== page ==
Like my mother, he was working on experiments that required bold curiosity to ask unexplored questions. But while my mother asked questions of colors, my father asked questions of cells. In the midst of their explorations, I began to ask questions about computers. For instance, how did the images that I saw on the scientific papers come to be? They looked like abstract paintings to me. My dad showed me the software on his huge Silicon Graphics computers that would create these images containing ringlets and rods of bright reds and blues, representing different protein structures. The goal of feeding the cells, designing medicinal drugs on the computer, running all the tests, and scrutinizing the squiggles was to help people who were struggling with different conditions, from heart disease to breast cancer. He showed me the software to introduce me to chemistry, but I found myself more and more enamored with the machines themselves. I quickly found games like Doom and Cycle that came preloaded. I listened to the whirs and beeps of a dial-up connection. In that office, I opened Netscape, my first browser experience into a portal I would later learn was the internet.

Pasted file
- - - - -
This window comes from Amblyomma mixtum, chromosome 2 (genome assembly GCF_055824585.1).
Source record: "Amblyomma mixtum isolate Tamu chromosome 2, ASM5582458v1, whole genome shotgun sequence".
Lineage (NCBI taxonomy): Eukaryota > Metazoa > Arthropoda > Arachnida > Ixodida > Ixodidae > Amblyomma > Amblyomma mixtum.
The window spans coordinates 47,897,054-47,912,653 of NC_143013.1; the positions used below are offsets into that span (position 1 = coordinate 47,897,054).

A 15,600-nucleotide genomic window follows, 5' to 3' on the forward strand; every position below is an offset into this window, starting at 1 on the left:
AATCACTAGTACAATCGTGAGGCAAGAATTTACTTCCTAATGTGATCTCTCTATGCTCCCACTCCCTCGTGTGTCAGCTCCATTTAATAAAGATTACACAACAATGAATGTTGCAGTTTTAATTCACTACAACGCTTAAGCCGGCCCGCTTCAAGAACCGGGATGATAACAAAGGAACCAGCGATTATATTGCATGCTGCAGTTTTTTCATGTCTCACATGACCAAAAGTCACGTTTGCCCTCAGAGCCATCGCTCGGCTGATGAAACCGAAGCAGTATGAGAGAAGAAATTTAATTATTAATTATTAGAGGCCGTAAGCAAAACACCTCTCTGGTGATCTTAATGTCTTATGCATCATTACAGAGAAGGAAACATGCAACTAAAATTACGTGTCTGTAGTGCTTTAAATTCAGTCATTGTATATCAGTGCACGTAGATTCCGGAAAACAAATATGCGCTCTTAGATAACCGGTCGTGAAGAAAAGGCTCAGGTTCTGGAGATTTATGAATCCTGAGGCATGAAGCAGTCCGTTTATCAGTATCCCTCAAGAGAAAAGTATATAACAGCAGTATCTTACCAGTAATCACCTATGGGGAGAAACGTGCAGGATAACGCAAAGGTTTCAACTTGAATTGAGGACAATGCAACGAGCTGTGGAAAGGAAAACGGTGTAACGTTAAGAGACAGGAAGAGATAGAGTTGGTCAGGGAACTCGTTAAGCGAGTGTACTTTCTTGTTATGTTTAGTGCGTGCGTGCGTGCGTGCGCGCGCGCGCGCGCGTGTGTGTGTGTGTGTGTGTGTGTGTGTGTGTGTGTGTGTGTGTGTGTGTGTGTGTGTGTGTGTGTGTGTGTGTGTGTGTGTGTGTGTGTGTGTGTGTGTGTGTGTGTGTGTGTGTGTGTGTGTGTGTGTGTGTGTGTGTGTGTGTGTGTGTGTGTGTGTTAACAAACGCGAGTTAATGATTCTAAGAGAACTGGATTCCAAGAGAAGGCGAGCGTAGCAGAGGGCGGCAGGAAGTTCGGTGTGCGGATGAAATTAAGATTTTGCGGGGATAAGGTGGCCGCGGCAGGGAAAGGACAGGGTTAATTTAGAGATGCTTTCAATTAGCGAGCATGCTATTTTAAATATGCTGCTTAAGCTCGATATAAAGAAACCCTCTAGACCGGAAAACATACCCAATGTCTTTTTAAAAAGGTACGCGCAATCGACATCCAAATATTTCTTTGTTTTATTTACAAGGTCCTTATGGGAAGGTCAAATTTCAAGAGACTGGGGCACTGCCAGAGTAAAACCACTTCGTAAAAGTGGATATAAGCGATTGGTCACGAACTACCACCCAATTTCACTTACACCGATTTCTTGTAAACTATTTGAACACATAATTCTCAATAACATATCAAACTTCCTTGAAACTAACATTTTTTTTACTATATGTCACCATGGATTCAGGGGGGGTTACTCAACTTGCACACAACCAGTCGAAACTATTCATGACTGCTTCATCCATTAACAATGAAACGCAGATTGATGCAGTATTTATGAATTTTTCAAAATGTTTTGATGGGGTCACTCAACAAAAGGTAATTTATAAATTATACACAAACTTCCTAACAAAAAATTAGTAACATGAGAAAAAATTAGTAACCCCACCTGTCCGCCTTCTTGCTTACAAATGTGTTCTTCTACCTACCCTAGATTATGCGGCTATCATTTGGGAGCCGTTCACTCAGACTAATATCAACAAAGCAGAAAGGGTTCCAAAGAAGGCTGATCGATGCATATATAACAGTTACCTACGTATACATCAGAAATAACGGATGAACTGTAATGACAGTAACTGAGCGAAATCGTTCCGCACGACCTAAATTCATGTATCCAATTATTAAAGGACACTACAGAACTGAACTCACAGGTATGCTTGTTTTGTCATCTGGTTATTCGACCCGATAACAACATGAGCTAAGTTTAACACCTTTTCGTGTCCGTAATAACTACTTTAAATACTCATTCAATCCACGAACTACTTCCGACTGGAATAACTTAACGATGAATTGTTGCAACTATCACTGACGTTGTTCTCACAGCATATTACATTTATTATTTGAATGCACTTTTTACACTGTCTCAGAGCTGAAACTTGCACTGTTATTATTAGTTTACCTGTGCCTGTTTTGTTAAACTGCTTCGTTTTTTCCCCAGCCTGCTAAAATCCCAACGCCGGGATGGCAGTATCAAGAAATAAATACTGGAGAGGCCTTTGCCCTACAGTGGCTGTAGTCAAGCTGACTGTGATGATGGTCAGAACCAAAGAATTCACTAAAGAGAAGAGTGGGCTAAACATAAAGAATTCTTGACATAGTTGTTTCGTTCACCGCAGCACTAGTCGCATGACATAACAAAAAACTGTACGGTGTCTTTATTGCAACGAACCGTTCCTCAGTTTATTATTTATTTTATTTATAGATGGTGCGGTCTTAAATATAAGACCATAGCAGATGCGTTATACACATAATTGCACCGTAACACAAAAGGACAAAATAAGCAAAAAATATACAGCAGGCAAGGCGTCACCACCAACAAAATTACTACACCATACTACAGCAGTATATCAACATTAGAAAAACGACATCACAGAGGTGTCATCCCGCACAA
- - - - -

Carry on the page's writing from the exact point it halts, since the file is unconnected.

And so it was that, surrounded by art and science from a very young age, I was emboldened to explore, to ask questions, to dare to alter what seemed fixed, and also to view the artist’s and the scientist’s search for truth as common companions.
My parents taught me that the unknown was an invitation to learn, not a menacing dimension to avoid. Ignorance was a starting place to enter deeper realms of understanding. At some point, though, they would tire of my endless questions; after entertaining my curiosity for some time, my mother would sometimes bring me back down to earth with a gentle, “Why